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“The African timecapsule in holographic and spoken word form was created to express and record what is going on in the continent and in the diaspora from a millennial’s perspective. In particular, the four spoken word poems look at issues of African identity and pride, African innovation, political activism and technology and finally migration and displacement. The time capsule is traditionally to give a snapshot of a period of time or age for the purpose of posterity and communicate with people in the future. In this project, it is to help people to examine what is happening on the continent and in the diaspora for African millennials and how that is shaping them for the future.  “

Work & Process



I was able to collaborate with fellow participants, Andrew Munuwa from Tanzania and Hakeem Adam from Ghana, to shoot the videos that were the basis of the time capsule. Further,  I also collaborated with Nemesto, a Mozambican architect and creative who had created his own time capsule a year earlier and had exhibited the work in Maputo. His talent and support on this project was invaluable as he guided us practically on how to create the holographic effect from the video work.  In addition, I worked closely with Helio, a talented creative and facilitator who introduced us to Nemesto and the idea of the hologram for the time capsule as a way of presenting the poems digitally. In addition, he assisted us greatly in sourcing local materials and other practical help for the project. Many thanks to all involved!



The Four spoken word poems:



Our innovation is
another world.
Rooted in
our ubuntu.


We are
and tongues.
Connecting to generations before us
as we gather by night,
to seek solutions in
unexpected places.


Ever heard of electricity
coaxed out of cassava
or waste?


This is our African innovation


Unbound imagination
leaping up
in waves of unbridled passion
in real time
refreshing our real lives


The world may scoff
yet we rise,
to do life,
on mobiles with no cash.
Apps that alert to the earth’s acidity,
so cash crops become
ripened dreams
bursting forth in harvest
for our children’s


We turn trash
to treasured windmills.
Empowering our own communities,
piercing night
with our burning.


Not just book smart
We self-start.
We fire builders.
We land tillers.
Sooth sayers singing,
until the dryness of this earth
is no more.


She weeps with joy,
to our beautiful,




A chorus (of skylarks)


We are piercing melody
Symphonic as the
fire shut up
in our skin


We die and resurrect
die and resurrect
die and resurrect
An unending chorus


To the sound
Of slave ships on rhythmic seas
Our memories
forever seared


We are skylarks.
Singing in the darkness.
Migrating always
on a lyric
of home.



The ancestors chanted,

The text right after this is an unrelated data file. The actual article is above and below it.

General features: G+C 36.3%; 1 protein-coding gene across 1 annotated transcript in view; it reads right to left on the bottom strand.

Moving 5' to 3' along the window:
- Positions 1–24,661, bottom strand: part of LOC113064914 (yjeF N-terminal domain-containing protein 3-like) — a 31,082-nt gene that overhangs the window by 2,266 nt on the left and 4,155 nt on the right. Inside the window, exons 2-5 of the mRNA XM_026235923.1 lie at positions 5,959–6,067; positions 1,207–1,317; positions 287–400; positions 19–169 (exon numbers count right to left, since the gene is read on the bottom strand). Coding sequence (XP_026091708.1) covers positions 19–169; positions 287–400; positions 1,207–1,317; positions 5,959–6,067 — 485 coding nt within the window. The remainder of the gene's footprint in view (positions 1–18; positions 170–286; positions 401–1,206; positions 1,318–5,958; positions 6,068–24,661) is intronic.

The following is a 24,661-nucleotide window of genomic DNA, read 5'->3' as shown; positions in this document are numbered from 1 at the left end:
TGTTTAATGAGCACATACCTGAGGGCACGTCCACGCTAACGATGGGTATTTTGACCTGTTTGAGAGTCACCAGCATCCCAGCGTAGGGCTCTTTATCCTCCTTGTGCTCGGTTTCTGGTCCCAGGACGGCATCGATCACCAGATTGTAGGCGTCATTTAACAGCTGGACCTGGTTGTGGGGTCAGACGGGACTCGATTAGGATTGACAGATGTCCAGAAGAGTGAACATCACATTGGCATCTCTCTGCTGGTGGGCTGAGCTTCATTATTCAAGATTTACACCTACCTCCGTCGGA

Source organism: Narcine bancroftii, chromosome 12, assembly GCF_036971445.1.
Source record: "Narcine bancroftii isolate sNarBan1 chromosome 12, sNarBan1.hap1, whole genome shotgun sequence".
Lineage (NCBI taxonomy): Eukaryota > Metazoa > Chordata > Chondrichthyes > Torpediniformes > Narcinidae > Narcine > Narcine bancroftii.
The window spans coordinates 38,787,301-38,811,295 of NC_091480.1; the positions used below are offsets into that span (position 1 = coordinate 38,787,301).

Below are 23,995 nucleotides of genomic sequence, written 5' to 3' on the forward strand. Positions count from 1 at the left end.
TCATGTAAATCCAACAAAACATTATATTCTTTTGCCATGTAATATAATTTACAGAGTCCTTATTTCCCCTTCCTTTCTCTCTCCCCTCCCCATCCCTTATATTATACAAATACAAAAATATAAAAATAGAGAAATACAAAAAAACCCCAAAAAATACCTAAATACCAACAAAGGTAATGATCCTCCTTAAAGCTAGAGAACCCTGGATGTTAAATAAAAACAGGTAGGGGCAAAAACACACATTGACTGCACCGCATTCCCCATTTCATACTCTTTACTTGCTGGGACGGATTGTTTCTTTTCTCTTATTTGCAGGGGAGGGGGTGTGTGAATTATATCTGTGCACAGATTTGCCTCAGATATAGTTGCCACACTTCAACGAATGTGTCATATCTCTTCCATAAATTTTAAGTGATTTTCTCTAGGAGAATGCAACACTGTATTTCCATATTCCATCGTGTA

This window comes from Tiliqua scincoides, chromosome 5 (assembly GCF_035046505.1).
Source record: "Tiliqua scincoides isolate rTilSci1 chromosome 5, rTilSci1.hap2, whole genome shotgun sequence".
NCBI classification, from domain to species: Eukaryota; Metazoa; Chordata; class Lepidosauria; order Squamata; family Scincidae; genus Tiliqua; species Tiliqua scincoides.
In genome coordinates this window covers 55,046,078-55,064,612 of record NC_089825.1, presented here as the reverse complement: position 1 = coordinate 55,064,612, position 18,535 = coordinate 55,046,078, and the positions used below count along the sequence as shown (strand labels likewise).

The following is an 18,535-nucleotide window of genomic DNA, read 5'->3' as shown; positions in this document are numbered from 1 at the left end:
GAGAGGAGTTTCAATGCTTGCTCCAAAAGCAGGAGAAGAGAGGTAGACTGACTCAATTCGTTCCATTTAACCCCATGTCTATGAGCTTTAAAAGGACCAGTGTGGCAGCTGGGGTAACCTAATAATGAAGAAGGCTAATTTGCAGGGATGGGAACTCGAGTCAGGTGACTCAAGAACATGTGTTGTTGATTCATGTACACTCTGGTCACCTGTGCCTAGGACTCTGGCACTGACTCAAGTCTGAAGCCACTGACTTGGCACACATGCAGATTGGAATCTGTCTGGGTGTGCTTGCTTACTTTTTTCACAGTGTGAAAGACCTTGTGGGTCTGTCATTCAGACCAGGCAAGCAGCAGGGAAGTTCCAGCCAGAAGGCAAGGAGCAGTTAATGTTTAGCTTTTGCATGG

screamed out the dark
through the longest nights;
This is the rebellion.


Our minds unshackled.
We declare the dangerous beauty
our black skin,
the colour of black gold
in a pale
pale world.
Now we dance.


Liberation as the rhythm
To our bold African life,
our own light.




The Rules of Engagement:
A Millennial’s guide to revolution


Catch the fire

but don’t let it burn in your
chest, exhale online.


A hashtag is an open

palm rolled into a fist.
Use precisely and
on purpose.


Unravel political lies with

a touch of the keys, till
truth bleeds out.


You are the struggle. You

are your grandmother and
grandfather united. Never
underestimate yourself
even behind a screen.


WhatsApp is a sharp

blade against corruption.
Use often with memes.


Tag everyone you know

about protests, sit-ins and
meetings. Unity is


Ignore threats of

government shutdowns.
Secure Wi-fi and do not


Create a new world with

your words. Speak up and
speak out.


Do not let anyone look

down on you because you
are young. Take up your
weapons- twitter,
facebook, Instagram,
youtube and every social
platform you can. Fight for
your future.


The revolution will

not be televised, will not
be televised, will not be
televised. The revolution
will be live – click, click.

About the Artist

Tanyaradzwa Chitunhu is a Zimbabwean born performance poet based in the UK. She recently released a debut collection of spoken word poetry – a book titled “On Praise & Protest” which celebrates unheard African stories and confronts their marginalisation. Her work is influenced by African storytelling, Christian preaching, hip hop & spoken word. She aims to celebrate African identities through her poetry with passionate words and a powerful delivery. She has been on various stages including, as a selected guest poet, at the Bloom Arts Festival London. She has also been featured on British radio stations Newstyle radio & Brum radio. Tanyaradzwa headlined and led the poetry show and workshop for a summer festival called Catalyst.